The process by which the legal system determines what’s true and what is not, what’s legally acceptable and what isn’t, is often complicated and hard to parse. But sometimes, every once in a great while, there’s a situation that is perfectly logical — it almost works like computer programming: If X is true, then Y must be untrue or also true or at least somewhat true.
We got to see just such an instance after the transcript of Hope Hicks’ testimony, reluctant as it was, was released.
Way back in the beginning of all of this, Russian Foreign Minister Sergei Ryabkov told a Russian news outlet that there were “contacts” between his nation and the Trump campaign during then-candidate Trump’s run to the White House. He revealed that fact, of course, just a little too late — he came out and said it two days after Trump had won.
But Hope Hicks, in her role as director of communications at the time, told the Associated Press,
There was no communication between the campaign and any foreign entity during the campaign.”
That public statement came back to haunt her in the closed-door interview last week, when Representative Madeleine Dean of Pennsylvania asked Ms. Hicks about the fact that the Mueller Report had thoroughly debunked that idea, and that there had, in fact, been more than 100 contacts between the campaign and Russia. Hicks told her she was “very surprised” to learn this.
In fact, Hicks told her she had absolutely checked with “senior campaign officials” prior to even speaking to the press about Ryabkov’s comment. The obvious next question — who did you check with? — is where Hicks may have inadvertently implicated Trump’s son-in-law Jared Kushner in an illegal cover-up.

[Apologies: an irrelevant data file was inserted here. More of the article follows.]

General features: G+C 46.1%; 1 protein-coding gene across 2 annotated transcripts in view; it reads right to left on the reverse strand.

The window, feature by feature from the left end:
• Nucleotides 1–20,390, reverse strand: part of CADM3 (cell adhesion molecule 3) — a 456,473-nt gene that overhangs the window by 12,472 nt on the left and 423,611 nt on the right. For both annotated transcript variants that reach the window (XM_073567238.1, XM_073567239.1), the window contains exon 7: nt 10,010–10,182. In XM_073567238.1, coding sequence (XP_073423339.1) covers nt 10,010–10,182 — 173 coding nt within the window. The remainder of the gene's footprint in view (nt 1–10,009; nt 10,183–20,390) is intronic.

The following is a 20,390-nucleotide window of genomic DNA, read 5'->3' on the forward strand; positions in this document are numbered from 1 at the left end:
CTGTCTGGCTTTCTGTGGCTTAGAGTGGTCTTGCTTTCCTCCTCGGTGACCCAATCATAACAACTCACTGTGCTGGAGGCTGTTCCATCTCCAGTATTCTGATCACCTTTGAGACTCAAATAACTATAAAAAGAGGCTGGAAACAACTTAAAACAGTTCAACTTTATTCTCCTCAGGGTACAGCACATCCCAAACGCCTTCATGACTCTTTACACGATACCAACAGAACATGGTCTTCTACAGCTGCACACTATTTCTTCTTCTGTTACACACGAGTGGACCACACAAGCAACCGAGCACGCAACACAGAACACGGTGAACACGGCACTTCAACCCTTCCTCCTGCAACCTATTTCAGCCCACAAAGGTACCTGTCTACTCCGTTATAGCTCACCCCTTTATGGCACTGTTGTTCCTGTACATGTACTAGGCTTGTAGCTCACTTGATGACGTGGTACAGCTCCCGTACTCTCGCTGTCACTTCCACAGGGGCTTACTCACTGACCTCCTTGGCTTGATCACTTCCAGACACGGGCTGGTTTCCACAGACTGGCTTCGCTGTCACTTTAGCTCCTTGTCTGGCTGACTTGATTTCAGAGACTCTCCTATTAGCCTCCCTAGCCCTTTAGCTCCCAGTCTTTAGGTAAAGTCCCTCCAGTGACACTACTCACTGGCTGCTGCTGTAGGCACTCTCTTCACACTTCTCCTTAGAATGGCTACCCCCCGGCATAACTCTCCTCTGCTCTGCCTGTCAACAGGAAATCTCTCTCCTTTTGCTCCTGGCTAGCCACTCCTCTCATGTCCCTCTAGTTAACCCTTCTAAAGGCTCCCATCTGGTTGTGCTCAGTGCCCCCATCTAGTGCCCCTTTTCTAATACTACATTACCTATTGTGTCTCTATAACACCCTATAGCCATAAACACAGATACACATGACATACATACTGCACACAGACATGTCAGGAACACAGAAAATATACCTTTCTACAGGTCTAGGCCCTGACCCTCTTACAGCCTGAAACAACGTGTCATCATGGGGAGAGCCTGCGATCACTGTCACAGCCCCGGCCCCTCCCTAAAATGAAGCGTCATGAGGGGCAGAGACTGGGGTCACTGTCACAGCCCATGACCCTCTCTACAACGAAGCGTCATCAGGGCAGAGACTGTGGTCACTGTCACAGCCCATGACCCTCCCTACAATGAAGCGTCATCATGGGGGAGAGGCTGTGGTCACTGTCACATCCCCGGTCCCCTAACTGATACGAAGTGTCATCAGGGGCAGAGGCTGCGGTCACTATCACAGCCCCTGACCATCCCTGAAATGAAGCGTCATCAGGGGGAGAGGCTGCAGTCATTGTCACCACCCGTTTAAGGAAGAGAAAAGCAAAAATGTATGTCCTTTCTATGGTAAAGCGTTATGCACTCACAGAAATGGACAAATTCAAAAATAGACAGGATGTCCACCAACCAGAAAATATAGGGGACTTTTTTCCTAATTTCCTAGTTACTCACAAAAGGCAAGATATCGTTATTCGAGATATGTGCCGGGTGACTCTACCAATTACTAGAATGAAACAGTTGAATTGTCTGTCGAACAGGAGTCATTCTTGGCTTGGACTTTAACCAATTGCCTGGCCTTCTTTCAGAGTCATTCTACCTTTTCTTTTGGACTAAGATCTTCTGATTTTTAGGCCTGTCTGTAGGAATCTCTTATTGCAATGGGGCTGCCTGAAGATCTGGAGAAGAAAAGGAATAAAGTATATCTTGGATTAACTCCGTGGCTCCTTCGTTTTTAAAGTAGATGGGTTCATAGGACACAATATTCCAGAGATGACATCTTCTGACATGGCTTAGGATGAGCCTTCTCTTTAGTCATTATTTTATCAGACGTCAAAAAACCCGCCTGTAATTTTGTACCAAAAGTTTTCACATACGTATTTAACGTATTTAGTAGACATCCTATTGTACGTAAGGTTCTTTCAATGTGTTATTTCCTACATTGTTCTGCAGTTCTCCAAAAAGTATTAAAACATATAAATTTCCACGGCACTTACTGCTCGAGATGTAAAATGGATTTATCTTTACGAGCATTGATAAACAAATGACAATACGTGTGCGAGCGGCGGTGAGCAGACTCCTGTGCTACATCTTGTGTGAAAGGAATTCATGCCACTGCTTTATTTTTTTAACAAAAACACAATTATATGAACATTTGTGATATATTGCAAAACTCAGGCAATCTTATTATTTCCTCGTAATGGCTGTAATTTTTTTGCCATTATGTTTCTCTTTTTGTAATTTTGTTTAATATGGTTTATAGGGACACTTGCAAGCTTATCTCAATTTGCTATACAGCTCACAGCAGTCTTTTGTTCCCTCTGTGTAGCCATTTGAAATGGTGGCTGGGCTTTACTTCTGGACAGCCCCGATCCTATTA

I believe I spoke to several people. Jason Miller [a Trump campaign spokesperson], Jared Kushner. I believe Jason Miller may have reached out to Kellyanne Conway and Steve Bannon.”
What’s more, Hicks said she checked back with all of those “senior campaign officials” after she made the statement to the press, to make sure what she’d said had been accurate — none of them corrected her.
Now Bannon, Miller, and Conway may be off the hook here: It’s entirely possible that they actually didn’t know there had been contacts between Russia and the campaign. But, uh, Jared? Jared was in attendance at the Trump Tower meeting some five months earlier. Jared knew full well that there had been contacts, and that he was misleading Ms. Hicks with his answer or lack of one.
It wasn’t just the Tower meeting, either. Senate Judiciary document requests to Kushner’s lawyer, Abbe Lowell, indicate that they know Kushner was aware of even more contacts, including a “backdoor overture” from a former member of the Russian mob that was an attempt to set up a meeting between Trump himself and the President of the Russian Federation, Vladimir Putin.
If Hicks’ testimony to Congress is true, it shows that Jared Kushner was already waist-deep in the Trump administration’s cover story from the very beginning.
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